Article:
• Minimum number of days a contract worker must be employed to be included in BC Hydro’s monthly Site C jobs tally: unknown
  • Approximate number of direct construction contract workers included in the September 2017 Site C workers tally: 1,164  [10]
  • Approximate number of other contract workers included in the September 2017 Site C workers tally: 750  [11]
  • Number of engineers and project team staff, including at BC Hydro’s head office in Vancouver, included in the September 2017 Site C workers tally: 461  [12]
  • Number of workers laid off at the Site C construction site in August 2017: 120  [13]
  • Number of workers laid off at the Site C construction site in September 2017: approximately 200  [14]
  • Number of workers laid off over Thanksgiving weekend, 2017: approximately 60[  15]
  • Number of workers laid off in early November 2017: approximately 30  [16]
  • Mentions of the layoffs on BC Hydro’s website: 0
  • Current number of Site C workers according to Liberal MLA Mike Bernier: 2,400  [17]
  • Cost of Site C in 2010: $6.6 billion
  • Cost of Site C in 2012: $7.9 billion
  • Cost of Site C in December 2014: $8.8 billion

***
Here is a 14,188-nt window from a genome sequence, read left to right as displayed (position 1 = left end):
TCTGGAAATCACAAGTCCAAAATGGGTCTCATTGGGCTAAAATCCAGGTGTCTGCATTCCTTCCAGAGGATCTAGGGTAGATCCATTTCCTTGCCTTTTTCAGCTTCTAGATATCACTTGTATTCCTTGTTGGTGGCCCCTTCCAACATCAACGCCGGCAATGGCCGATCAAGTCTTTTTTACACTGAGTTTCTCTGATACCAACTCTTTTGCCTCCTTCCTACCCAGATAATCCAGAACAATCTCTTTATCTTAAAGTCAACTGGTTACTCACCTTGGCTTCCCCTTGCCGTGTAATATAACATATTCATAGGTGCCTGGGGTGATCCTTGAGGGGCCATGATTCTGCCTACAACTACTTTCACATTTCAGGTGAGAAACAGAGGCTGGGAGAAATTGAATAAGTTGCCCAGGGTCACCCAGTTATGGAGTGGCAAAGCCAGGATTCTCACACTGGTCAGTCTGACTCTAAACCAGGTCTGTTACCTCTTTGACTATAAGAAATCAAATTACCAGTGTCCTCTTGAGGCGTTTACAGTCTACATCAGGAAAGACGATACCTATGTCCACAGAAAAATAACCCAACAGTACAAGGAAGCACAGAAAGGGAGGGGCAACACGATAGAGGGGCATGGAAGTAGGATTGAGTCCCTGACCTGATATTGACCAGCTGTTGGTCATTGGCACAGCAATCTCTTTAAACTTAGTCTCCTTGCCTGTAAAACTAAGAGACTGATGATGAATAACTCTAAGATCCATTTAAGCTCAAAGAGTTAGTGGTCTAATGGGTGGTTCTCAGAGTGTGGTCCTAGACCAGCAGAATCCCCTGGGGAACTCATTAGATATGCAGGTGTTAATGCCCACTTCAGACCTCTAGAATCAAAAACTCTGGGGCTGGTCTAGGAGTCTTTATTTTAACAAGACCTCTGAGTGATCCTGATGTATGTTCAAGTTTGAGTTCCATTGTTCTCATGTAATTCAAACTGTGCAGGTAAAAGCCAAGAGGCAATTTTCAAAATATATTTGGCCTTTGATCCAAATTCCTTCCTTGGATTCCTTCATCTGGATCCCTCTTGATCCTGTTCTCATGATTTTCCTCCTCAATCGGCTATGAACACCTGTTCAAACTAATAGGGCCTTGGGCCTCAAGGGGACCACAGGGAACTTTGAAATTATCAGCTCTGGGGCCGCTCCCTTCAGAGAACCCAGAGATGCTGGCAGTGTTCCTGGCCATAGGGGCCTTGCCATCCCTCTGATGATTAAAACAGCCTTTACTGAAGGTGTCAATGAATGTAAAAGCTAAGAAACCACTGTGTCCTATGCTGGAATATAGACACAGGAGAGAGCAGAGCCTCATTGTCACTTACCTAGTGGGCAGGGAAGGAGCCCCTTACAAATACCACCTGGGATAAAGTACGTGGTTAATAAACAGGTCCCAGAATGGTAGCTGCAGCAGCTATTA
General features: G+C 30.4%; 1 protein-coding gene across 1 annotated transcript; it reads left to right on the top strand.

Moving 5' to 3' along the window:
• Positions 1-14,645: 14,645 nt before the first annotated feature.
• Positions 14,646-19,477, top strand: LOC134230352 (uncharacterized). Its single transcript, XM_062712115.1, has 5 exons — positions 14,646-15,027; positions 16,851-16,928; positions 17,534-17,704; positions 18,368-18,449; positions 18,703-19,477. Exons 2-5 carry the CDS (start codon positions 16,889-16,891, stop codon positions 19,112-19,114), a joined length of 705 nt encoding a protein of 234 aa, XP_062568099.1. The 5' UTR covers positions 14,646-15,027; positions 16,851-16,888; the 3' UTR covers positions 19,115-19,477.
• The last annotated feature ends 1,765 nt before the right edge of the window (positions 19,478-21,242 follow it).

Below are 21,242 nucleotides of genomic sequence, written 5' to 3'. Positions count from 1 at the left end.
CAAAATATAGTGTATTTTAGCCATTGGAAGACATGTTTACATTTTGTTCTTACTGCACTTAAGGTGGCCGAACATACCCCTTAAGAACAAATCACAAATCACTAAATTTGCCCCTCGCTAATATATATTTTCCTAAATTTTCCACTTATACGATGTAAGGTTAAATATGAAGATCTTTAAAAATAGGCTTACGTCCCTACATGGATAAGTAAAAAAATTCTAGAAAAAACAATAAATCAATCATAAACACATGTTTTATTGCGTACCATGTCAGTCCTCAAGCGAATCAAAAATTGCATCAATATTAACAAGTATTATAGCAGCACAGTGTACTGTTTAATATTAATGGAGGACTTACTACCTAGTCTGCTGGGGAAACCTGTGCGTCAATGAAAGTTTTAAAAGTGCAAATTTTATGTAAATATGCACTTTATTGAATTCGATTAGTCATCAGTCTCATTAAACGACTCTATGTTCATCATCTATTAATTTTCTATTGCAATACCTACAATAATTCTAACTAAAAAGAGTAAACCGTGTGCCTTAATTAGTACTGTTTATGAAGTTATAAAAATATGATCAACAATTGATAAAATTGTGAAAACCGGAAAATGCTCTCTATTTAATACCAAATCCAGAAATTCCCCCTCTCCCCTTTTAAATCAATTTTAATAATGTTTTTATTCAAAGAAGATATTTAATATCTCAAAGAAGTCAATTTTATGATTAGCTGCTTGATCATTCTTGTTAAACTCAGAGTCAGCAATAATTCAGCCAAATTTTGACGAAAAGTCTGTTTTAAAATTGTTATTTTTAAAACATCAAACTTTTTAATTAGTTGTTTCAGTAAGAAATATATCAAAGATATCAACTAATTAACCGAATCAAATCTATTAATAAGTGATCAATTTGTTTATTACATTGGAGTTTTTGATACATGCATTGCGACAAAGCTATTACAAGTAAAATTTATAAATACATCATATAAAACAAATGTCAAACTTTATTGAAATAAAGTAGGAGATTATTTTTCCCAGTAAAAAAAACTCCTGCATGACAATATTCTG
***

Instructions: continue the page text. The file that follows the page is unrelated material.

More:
• Cost of Site C in November 2017: potentially more than $10 billion  [18]
  • Date BC Hydro filed a quarterly report with the B.C. Utilities Commission saying Site C was on budget and on track to meet its 2024 completion date: September 29, 2017  [19]
  • Date the BCUC released a report saying it is not persuaded Site C will be finished on time and that the project is over-budget with completion costs that could exceed $10 billion: November 1, 2017
  • Date the B.C. government will make a final decision about Site C: before December 31, 2017

Shocking New Investigation Links Berta Cáceres’s Assassination to Executives at Honduran Dam Company

Elisabeth Malkin interviewed by Juan González and Amy Goodman - Democracy Now, November 1, 2017

JUAN GONZÁLEZ: We begin today’s show with shocking new revelations about the assassination of renowned Honduran indigenous environmental leader Berta Cáceres. On Tuesday, in Tegucigalpa, Honduras, a team of international lawyers released a new report that shows how the plot to murder Cáceres was months in the making and went up to the highest levels of the company, whose hydroelectric dam project Cáceres and her indigenous Lenca community were protesting. The report’s release celebrated the effort to push back against the brazen impunity with which the murder was carried out.

PROTESTERS: Berta no se murió, Berta no se murió. ¡Justicia! ¡Justicia!

JUAN GONZÁLEZ: “¡Justicia! Berta!” “Justice for Berta!” they chanted, upon the report’s release.